What do you think of the CBN e-naira?
The CBN e-naira is a good initiative for embracing blockchain technology, but it is still naira, and naira is rapidly depreciating. If the CBN wants it to get circulated it is very easy, it should get all the Points of Sales operators to apply for loans. They will receive a lot of applications that will get the e-naira into circulation, but the issue is that people don’t want the naira out there.
What are some of the challenges that Paxful is facing?
If you look at my Twitter account, you will see a number of people saying Paxful is holding their funds. A lot of these people are Nigerians and only a small number of them are involved in one illegal act or the other, so they have every right to complain.
We don’t take people’s money, we are an American company and we have a compliance guide. When the US government sees any irregularity, they will ask us to lock up the account and we must comply with regulatory agencies. We know that they will get their money back but why should they wait for a year because they lose if the price of BTC falls.
Something needs to change because that is our biggest problem right now. Issues like KYC are another challenge. Are you going to do KYCs for everybody when people come up with pieces of paper as a means of identification that is not even visible for anyone to read. Nigerians want to be verified but some people don’t just have the right ID.
What is the focus of your organisation’s foundation?
We are making more donations now than ever. We have built a total of 12 schools globally and we are building more schools in Nigeria. We already have two schools in the north, we are working on two schools in the west and two schools in the east. I personally want to build my first school gift to children somewhere here in Nigeria and I want it done within the next two years so it will be the best school in Nigeria.
How are you looking at using technology to fight cybercrime?
Our users’ accounts are not locked because of fraud but it is usually for compliance with the regulatory guide. Paxful needs to protect Nigerians from fraudsters. Some of these fraudsters come from places like China. They can lie that the gift card they bought from Nigerians is bad. The truth remains that most of the bad guys are not Nigerians and so we are trying our best to protect Nigerians.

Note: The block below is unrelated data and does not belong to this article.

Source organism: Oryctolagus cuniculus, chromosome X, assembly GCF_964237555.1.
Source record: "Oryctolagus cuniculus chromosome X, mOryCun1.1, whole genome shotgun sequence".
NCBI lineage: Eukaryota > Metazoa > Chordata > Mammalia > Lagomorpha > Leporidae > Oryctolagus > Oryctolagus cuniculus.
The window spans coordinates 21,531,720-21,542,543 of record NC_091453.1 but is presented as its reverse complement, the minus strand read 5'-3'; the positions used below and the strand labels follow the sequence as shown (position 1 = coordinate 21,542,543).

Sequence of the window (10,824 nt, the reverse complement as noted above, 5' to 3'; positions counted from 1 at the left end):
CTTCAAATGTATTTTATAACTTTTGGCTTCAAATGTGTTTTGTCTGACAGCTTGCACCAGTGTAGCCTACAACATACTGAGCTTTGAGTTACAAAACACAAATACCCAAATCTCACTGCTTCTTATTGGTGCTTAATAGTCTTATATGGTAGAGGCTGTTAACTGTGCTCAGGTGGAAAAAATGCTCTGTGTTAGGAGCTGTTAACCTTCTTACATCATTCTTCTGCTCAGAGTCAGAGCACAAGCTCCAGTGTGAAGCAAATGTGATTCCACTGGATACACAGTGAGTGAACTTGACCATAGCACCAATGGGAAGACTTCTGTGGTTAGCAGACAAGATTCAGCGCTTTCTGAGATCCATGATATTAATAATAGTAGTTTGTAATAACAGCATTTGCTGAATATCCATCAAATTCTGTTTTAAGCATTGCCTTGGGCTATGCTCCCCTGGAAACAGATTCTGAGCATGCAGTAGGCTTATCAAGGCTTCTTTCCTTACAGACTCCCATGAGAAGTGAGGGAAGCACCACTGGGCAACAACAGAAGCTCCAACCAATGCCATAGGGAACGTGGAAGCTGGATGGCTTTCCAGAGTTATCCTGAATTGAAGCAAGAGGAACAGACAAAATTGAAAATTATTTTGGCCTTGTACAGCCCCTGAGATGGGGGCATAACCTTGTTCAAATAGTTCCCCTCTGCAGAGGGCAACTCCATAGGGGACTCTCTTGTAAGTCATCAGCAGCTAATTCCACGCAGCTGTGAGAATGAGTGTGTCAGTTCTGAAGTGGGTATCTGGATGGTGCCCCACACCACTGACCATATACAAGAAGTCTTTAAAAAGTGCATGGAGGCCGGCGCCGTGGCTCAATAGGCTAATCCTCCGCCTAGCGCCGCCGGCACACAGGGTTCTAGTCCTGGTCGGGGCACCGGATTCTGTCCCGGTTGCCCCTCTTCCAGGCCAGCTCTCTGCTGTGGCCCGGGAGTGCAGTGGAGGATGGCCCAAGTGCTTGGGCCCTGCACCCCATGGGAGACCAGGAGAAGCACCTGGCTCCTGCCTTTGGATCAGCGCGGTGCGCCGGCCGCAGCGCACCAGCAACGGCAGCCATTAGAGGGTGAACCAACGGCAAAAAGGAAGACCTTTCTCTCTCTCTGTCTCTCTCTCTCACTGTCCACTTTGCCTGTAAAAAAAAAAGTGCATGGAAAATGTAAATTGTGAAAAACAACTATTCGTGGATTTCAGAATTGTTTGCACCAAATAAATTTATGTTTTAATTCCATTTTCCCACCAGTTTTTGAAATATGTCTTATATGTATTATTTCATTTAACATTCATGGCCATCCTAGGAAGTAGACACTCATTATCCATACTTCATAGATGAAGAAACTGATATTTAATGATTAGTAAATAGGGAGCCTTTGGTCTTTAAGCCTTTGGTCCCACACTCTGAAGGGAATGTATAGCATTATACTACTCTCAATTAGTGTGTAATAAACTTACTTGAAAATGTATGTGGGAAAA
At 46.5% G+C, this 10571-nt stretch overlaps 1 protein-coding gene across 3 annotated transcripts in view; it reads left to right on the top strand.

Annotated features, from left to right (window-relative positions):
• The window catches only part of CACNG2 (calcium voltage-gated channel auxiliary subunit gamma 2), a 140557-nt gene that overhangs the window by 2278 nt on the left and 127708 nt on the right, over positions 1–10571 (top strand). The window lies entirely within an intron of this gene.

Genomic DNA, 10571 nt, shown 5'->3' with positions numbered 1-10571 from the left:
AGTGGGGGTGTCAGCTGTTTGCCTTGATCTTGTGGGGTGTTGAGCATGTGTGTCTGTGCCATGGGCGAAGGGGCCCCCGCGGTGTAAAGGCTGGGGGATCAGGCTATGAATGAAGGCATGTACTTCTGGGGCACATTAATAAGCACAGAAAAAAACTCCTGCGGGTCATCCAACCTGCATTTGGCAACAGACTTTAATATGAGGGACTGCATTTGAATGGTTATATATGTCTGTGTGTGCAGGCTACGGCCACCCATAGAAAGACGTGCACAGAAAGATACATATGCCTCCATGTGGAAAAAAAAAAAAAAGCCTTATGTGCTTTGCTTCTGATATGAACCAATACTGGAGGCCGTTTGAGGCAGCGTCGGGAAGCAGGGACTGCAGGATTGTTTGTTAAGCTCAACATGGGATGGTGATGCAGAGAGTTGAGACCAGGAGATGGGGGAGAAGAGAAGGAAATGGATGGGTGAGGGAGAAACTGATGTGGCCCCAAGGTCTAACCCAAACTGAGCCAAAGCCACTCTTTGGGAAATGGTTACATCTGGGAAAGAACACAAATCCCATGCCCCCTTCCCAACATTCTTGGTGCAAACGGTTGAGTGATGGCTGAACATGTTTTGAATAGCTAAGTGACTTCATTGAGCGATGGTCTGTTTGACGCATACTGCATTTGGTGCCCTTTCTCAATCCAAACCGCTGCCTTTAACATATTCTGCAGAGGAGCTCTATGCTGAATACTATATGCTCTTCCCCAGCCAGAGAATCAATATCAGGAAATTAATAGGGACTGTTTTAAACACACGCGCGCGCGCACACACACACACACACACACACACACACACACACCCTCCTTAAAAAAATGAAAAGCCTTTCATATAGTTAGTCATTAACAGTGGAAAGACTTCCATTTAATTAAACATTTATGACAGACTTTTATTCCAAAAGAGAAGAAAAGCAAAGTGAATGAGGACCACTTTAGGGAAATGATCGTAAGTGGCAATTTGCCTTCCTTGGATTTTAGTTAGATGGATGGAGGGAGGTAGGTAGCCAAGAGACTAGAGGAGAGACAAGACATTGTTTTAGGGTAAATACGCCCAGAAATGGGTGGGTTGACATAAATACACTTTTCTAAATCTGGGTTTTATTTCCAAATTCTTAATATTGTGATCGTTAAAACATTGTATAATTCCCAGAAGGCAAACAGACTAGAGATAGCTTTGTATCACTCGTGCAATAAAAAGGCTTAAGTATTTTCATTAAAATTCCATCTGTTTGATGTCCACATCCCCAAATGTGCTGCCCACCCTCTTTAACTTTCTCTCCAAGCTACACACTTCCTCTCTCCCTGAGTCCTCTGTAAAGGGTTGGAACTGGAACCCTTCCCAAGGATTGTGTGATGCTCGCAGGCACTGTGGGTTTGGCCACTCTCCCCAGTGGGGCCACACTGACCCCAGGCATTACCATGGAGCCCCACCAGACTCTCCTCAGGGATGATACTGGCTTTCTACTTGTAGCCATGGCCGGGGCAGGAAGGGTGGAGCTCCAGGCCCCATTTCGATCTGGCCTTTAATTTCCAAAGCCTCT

What’s your message to some of the aggrieved subscribers on your platform?
Most of our users are happy. We may have about 0.5 per cent that may not be happy which can be traced to either fraud-related cases or anything else. When that happens those kinds of people are usually vocal. It is usually the gift card issue. You guys have no idea if a gift card code is good or not, the problem is that the gift card companies don’t have a public ledger where it can be verified; only a private ledger, and 98 per cent of gift cards in the world are from two American companies.
What advice do you have for youths on financial education?
Financial education brings empowerment and entrepreneurship. Nigerian youths are leading a financial revolution and Bitcoin has already scaled tenfold compared to other regions. We must foster that momentum—it will open Nigeria up to the global market, grow local businesses, expand opportunities for international freelancers, and lessen Nigeria’s reliance on international governments who threaten to devalue local commerce. Through Bitcoin, Nigerians will lead the whole of Africa into a financial golden age.
Bitcoin is more than just an investment asset. It’s proof of the power of Nigerians. With high education but unemployment standing over 30 per cent, you have shown the world how Bitcoin can forge a new path while strengthening a local economy. That’s empowering.
Paxful is created as a global peer-to-peer finance platform for people to make payments, transactions, and send money by buying and selling Bitcoin as a means of exchange. Paxful’s mission is to advance a truly global economy by building a financial system that serves the 100 percent, not just the one per cent. Over ten million people use Paxful to buy and sell Bitcoin with over 450 different payment methods—helping connect people to practically any financial network in the world.